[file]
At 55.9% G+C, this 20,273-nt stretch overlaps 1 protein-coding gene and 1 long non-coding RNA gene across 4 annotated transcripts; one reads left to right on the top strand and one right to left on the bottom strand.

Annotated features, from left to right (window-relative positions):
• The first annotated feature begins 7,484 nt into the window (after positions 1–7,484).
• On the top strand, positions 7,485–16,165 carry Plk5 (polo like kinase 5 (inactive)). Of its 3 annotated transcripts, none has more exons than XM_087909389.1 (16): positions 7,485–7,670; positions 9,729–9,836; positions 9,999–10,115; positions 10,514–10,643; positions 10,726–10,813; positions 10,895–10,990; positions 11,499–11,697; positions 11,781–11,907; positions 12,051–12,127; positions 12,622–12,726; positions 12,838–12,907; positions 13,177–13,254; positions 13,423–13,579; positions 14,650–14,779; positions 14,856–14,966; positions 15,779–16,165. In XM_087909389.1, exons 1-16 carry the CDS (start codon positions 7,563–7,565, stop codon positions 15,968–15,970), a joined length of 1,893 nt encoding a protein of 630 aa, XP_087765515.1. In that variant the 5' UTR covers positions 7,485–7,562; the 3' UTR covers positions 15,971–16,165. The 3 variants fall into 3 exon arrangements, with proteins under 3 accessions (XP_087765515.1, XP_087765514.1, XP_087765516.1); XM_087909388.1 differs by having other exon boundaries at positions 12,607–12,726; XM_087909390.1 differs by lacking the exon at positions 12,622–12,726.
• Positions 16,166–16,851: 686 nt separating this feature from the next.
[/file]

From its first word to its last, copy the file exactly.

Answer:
At 55.9% G+C, this 20,273-nt stretch overlaps 1 protein-coding gene and 1 long non-coding RNA gene across 4 annotated transcripts; one reads left to right on the top strand and one right to left on the bottom strand.

Annotated features, from left to right (window-relative positions):
• The first annotated feature begins 7,484 nt into the window (after positions 1–7,484).
• On the top strand, positions 7,485–16,165 carry Plk5 (polo like kinase 5 (inactive)). Of its 3 annotated transcripts, none has more exons than XM_087909389.1 (16): positions 7,485–7,670; positions 9,729–9,836; positions 9,999–10,115; positions 10,514–10,643; positions 10,726–10,813; positions 10,895–10,990; positions 11,499–11,697; positions 11,781–11,907; positions 12,051–12,127; positions 12,622–12,726; positions 12,838–12,907; positions 13,177–13,254; positions 13,423–13,579; positions 14,650–14,779; positions 14,856–14,966; positions 15,779–16,165. In XM_087909389.1, exons 1-16 carry the CDS (start codon positions 7,563–7,565, stop codon positions 15,968–15,970), a joined length of 1,893 nt encoding a protein of 630 aa, XP_087765515.1. In that variant the 5' UTR covers positions 7,485–7,562; the 3' UTR covers positions 15,971–16,165. The 3 variants fall into 3 exon arrangements, with proteins under 3 accessions (XP_087765515.1, XP_087765514.1, XP_087765516.1); XM_087909388.1 differs by having other exon boundaries at positions 12,607–12,726; XM_087909390.1 differs by lacking the exon at positions 12,622–12,726.
• Positions 16,166–16,851: 686 nt separating this feature from the next.